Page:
Trepanation Kit, Worldwide, 2000 BCE
Trepanation is a method of brain surgery whose origins can be traced to the Late Stone Age. Some remote societies still practice it today, and in some tribal cultures of East Africa it has survived as an integral part of traditional medicine. Doctors employed this invasive procedure to relieve distress caused by a variety of disturbances, including skull fractures, parasites, pressure, hydrocephaly, incurable headaches, and even evil spirits. Intricate and refined instruments aided prehistoric surgeons in the different methods of penetrating the skull, and sometimes in actually removing tissue from the brain.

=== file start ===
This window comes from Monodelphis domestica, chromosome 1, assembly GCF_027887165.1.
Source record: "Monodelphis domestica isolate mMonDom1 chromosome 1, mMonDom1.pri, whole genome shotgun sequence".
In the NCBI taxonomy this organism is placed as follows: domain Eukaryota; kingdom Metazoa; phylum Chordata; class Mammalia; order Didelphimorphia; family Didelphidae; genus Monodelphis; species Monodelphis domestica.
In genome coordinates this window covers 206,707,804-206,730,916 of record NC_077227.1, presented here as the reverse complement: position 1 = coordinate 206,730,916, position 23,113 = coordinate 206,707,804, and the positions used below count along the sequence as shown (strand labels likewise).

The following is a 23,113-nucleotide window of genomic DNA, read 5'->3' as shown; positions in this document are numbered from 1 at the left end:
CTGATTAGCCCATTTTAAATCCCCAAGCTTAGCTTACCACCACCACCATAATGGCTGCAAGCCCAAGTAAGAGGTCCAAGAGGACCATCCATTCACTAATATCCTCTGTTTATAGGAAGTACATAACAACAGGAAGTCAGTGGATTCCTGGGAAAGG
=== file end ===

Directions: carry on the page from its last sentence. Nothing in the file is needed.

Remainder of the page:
Method of Construction
Constructed by: Dierdre Crane
This brass reproduction includes a wooden bow to drive the drill, a shaft for the drill, a removable, tube-shaped drill bit with a serrated edge, a center pin to guide the drill in the first stages and a wooden, removable cup to protect the surgeon’s hand.